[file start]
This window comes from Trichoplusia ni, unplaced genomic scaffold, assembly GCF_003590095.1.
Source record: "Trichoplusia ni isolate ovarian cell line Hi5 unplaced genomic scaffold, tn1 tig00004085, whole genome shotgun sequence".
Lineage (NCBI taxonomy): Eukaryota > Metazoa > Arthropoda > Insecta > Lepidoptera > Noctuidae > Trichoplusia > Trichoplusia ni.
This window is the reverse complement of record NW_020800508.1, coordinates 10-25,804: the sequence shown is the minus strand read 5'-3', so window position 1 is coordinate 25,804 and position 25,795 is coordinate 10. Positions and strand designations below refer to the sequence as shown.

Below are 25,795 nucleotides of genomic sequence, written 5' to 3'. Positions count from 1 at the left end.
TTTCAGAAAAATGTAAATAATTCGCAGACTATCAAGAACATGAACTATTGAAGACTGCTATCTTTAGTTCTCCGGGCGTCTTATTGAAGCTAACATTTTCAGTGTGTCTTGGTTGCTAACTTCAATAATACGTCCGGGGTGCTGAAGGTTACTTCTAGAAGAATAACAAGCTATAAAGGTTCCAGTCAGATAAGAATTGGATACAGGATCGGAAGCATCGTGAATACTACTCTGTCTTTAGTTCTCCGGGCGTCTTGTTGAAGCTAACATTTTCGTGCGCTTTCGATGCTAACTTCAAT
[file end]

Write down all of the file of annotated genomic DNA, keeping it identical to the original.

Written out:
This window comes from Trichoplusia ni, unplaced genomic scaffold, assembly GCF_003590095.1.
Source record: "Trichoplusia ni isolate ovarian cell line Hi5 unplaced genomic scaffold, tn1 tig00004085, whole genome shotgun sequence".
Lineage (NCBI taxonomy): Eukaryota > Metazoa > Arthropoda > Insecta > Lepidoptera > Noctuidae > Trichoplusia > Trichoplusia ni.
This window is the reverse complement of record NW_020800508.1, coordinates 10-25,804: the sequence shown is the minus strand read 5'-3', so window position 1 is coordinate 25,804 and position 25,795 is coordinate 10. Positions and strand designations below refer to the sequence as shown.

Below are 25,795 nucleotides of genomic sequence, written 5' to 3'. Positions count from 1 at the left end.
TTTCAGAAAAATGTAAATAATTCGCAGACTATCAAGAACATGAACTATTGAAGACTGCTATCTTTAGTTCTCCGGGCGTCTTATTGAAGCTAACATTTTCAGTGTGTCTTGGTTGCTAACTTCAATAATACGTCCGGGGTGCTGAAGGTTACTTCTAGAAGAATAACAAGCTATAAAGGTTCCAGTCAGATAAGAATTGGATACAGGATCGGAAGCATCGTGAATACTACTCTGTCTTTAGTTCTCCGGGCGTCTTGTTGAAGCTAACATTTTCGTGCGCTTTCGATGCTAACTTCAAT